Federal Court Sides with Pro-LGBTQ Rights
NEW YORK, NY — September 25, 2017, the U.S. Court of Appeals for the 2nd Circuit, located in New York City, challenged Donald Trump’s Department of Justice stance on its recent anti-LGBTQ legal posture with the question, “What are you doing in our courthouse?” The Department of Justice was in court to bring its arguments in Zarda v. Altitude Express.
By the end of the day, Department of Justice still had not adequately explained themselves to the court, however the Department did learn that its legal posture will not be received with open arms by federal judges. Regarding the case, the court found that the should not have involved the Department of Justice in the first place. Zarda revolves around a question of statutory interpretation of whether Title VII of the Civil Rights Act of 1964 offers protection for employees from anti-gay workplace discrimination.
Title VII bars employment discrimination “because of sex,” which many federal courts have interpreted to encompass sexual orientation discrimination. While the 2nd Circuit is not officially among their ranks, recently Chief Judge Robert Katzmann signaled that he would like to change that stance. And officially, this last week, all of the judges assembled to deliberate and collectively decide to join other courts that believe Title VII already prohibits anti-gay discrimination in the workplace.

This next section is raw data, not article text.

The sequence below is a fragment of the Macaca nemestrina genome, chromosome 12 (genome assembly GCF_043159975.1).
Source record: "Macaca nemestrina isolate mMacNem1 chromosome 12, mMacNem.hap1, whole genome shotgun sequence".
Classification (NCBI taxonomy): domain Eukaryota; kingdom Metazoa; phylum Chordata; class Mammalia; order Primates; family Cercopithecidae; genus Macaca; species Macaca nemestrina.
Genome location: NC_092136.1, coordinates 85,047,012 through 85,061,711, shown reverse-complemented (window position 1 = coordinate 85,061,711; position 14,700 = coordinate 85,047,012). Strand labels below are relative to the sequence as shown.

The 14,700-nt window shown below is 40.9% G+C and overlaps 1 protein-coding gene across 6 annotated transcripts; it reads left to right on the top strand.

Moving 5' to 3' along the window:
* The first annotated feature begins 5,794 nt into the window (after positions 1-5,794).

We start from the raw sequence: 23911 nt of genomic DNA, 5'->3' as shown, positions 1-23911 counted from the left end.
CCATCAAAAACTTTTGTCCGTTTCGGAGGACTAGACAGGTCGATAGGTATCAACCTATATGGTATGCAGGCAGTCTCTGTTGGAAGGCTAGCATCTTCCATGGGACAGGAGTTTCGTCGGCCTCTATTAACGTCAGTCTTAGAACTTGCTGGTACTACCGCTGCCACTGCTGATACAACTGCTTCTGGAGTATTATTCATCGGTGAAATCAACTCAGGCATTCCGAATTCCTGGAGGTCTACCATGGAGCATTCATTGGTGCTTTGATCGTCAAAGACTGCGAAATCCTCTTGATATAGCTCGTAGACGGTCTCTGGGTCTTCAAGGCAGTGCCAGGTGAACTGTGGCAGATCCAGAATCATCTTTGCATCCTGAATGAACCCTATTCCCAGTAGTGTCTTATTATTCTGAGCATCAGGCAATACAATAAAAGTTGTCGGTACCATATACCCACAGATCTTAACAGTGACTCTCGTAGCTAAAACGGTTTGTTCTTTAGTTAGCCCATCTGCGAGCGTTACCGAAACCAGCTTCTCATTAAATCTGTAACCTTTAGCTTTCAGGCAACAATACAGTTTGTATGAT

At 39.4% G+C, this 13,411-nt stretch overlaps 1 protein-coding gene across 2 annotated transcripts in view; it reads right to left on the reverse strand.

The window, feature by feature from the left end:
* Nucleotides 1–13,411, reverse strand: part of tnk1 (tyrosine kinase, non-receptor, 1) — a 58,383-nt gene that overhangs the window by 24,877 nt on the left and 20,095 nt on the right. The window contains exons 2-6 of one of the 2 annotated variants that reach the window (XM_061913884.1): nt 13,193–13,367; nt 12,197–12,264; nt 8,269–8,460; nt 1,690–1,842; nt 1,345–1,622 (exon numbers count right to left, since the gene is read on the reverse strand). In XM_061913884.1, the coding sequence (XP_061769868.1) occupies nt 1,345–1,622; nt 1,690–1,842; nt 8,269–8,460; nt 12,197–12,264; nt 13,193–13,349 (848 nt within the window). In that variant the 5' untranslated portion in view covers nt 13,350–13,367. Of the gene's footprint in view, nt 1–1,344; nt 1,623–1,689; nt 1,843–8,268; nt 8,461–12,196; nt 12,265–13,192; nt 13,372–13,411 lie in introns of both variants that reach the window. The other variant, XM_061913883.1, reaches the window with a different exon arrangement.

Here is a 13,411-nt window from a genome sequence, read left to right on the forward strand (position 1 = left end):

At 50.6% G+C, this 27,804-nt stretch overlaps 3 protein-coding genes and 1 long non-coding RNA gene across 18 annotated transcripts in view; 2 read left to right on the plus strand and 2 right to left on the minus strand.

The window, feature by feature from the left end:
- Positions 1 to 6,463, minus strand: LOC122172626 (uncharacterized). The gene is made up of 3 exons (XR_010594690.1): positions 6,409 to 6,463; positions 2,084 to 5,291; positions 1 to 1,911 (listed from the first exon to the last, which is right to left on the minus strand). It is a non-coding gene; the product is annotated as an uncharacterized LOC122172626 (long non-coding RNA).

Although rare, the Department Of Justice and Equal Employment Opportunity Commission (EEOC) disagree on the interpretation of Title VII. It doesn’t happen often that two federal agencies disagree, and it should not happen in theory.
Judge Rosemary Pooler stated, “We love to hear from the federal government… but it’s a bit awkward to hear from them on both sides.”
Discrimination can go beyond making harassing or harmful comments about one’s sexual orientation. According to the EEOC, some examples of LGBTQ-related sex discrimination include:
“Failing to hire an applicant because she is a transgender woman, Firing an employee because he is planning or has made a gender transition. Denying an employee equal access to a common restroom corresponding to the employee’s gender identity. Harassing an employee because of a gender transition, such as by intentionally and persistently failing to use the name and gender pronoun that correspond to the gender identity with which the employee identifies, and which the employee has communicated to management and employees. Denying an employee a promotion because he is gay or straight…”
Such conduct is illegal. Additionally, beyond federal law, there are state and city protections for LGBTQ employees and applicants. For instance, the state of New York and New York City have laws in place that hold employers to an even higher standard.
If you feel you have been the victim of workplace discrimination or sexual harassment in New York City, Miami, New Jersey or Philadelphia or if your employment rights have been violated, call us at 800-807-2209 for a free consultation. Our attorneys are available to review your claims and prepare a solid case to recover the damages and justice you deserved.
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